Track: Formulation and Delivery - Chemical - Drug Delivery, Devices, and Drug Device - Software
Category: Late Breaking Poster Abstract
Evolution of a Software as Medical Device from Concept to Reality
Purpose: As technology continues to advance all facets of health care, software has become an important part of all products, integrated widely into digital platforms that serve both medical and non-medical purposes. Software, which on its own is a medical device, Software as a Medical Device (SaMD), is one of three types of software related to medical devices. The other two types of software related to medical devices include software that is integral to a medical device (Software in a medical device) and software used in the manufacture or maintenance of a medical device. The International Medical Device Regulators Forum (IMDRF) define SaMD as, “a software intended to be used for one or more medical purposes that perform these purposes without being part of a hardware medical device. While software in medical devices refers to the applications being used by the medical device to diagnose, treat or mitigate a particular disorder or medical condition, Software as a Medical Device (SaMD) is independent of any hardware or medical device, functions on any computing platform and aims at diagnosing, treating or mitigating a disorder or medical condition. Hence, there came a need to classify SaMD distinctly and propose regulations that are at par with the regulations of drugs and devices. Methods: Medical devices have become increasingly sophisticated due to software capabilities and applications becoming increasingly important. Failure in software functionality can have a fatal consequence or cause serious injury to patients. Therefore, the software development process is of vital importance and regulating this across medical devices is considered a fundamental core element of medical device manufacturing. To regulate the software development process, IEC 62304 deﬁnes the software development and veriﬁcation activities which medical device manufacturers must comply with. Such activities include software development planning, requirement analysis, architectural design, software design, unit implementation and veriﬁcation, software integration and integration testing, system testing and, ﬁnally, software release. The software development life cycle includes risk management, conﬁguration management and problem resolution processes which are guided by IEC 62304 at each stage of the software development process.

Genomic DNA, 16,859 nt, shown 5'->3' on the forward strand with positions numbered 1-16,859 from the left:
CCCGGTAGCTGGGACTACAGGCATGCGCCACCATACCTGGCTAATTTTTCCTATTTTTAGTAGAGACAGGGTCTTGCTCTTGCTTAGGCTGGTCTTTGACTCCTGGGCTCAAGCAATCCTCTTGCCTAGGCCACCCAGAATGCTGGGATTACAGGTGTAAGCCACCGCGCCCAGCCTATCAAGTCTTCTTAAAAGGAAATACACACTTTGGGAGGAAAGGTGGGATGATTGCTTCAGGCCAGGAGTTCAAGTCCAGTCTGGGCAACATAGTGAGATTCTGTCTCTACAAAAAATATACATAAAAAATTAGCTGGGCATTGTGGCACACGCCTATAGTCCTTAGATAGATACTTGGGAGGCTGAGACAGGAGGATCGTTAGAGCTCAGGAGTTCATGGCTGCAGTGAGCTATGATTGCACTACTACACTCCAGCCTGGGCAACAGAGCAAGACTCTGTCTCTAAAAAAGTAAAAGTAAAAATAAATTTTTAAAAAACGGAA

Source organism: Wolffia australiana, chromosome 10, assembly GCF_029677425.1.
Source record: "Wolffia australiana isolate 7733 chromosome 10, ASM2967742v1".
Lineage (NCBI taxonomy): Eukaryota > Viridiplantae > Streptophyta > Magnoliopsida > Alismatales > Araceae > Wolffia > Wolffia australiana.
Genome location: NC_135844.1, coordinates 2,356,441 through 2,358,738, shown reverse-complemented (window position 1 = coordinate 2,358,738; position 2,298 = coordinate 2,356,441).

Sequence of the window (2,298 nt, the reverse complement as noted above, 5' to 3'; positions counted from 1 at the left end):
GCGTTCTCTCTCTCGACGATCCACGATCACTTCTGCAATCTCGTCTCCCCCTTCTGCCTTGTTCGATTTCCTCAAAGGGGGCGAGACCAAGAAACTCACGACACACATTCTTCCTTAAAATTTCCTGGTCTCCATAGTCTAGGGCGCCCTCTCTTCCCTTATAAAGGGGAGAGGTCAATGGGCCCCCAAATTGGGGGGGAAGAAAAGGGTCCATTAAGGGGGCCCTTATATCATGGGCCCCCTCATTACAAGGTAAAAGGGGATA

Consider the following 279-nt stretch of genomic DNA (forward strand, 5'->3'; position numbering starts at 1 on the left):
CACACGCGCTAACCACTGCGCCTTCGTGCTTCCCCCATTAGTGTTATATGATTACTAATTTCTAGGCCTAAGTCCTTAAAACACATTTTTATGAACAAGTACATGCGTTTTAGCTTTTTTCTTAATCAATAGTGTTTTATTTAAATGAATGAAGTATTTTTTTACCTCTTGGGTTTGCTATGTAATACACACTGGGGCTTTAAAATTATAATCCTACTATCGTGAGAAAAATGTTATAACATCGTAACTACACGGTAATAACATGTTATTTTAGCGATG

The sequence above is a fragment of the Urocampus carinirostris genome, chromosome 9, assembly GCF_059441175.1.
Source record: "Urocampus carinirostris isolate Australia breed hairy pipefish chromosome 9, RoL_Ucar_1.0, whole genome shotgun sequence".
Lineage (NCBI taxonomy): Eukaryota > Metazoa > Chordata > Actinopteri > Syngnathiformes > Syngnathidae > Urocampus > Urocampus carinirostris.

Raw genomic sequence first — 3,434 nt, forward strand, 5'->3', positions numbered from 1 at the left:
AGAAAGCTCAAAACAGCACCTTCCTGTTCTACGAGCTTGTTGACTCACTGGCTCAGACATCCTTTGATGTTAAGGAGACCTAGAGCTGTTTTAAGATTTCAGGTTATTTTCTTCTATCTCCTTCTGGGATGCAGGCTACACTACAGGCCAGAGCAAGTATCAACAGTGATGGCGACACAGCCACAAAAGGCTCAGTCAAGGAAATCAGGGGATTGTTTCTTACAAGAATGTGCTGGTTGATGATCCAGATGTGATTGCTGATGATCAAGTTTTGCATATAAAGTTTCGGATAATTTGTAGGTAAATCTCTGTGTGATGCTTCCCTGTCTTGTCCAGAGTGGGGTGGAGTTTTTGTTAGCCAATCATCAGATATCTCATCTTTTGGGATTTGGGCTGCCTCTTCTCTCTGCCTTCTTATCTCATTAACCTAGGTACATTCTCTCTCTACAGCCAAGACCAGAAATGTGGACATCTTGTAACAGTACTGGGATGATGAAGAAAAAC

We examined how Connected Health encompasses terms such as wireless, digital, electronic, mobile and tele-health and refers to a conceptual model for health management where devices, services or interventions are designed around the patient’s needs. Considering the broad and emerging nature of Connected Health, demystifying the regulatory environment to identify which regulations apply to Connected Health technologies is a complex task. Results: SaMD may leverage connectivity between devices, and people to continuously monitor the safety, effectiveness and performance of the SaMD. A SaMD manufacturer may have future functionality and intended use of a SaMD that may be informed by continuously collecting and analyzing data on use of the SaMD in a post-market setting. Monitoring real world performance data can help the SaMD functionality and intended use evolve after initial introduction into the market. Such data may include post-market information such as safety data, results from performance studies, on-going clinical evidence generation for medical devices, new research publications and results that support or strengthen the clinical association of the SaMD output to a clinical condition, or direct end-user feedback, that can help the SaMD manufacturer understand the real world performance of the SaMD. Conclusion: SaMD tools help accelerate the discovery, management and treatment of a wide range of medical issues, automating certain aspects of care to save time. By being able to collect large amounts of data, and doing so quickly, SaMD can also solicit user feedback through its availability on multiple devices. Advantages include improved health outcomes through more accurate data as well as quicker production and feedback, leading to faster innovation. Companies using or developing SaMD can use this fast feedback loop to enable faster product iterations, drive faster innovation and get to market quicker. It also makes collecting data quick and simple, providing high-quality data leading to better health outcomes. Some of the applications of SaMD platforms can be Screening and diagnosis, Monitoring and alerting Chronic condition and disease management and Digital therapeutics.
References: 1) Food and Drug Administration. General Principles of Software Validation; Final Guidance for Industry and FDA Staff; Issued January 11, 2002 2) Jonas PA. Fundamentals of Medical Device Regulation. 2nd ed. Regulatory Affairs Professionals Society (RAPS); 2019 3) Jonas PA. Fundamentals of US Regulatory Affairs. 11th ed. Regulatory Affairs Professionals Society (RAPS); 2019 4) International medical device regulatory forum - SaMD N10: Software as a Medical Device (SaMD): Key Definitions 5) International medical device regulatory forum, SaMD N12: Software as a Medical Device (SaMD): Possible Framework for Risk Categorization and Corresponding Considerations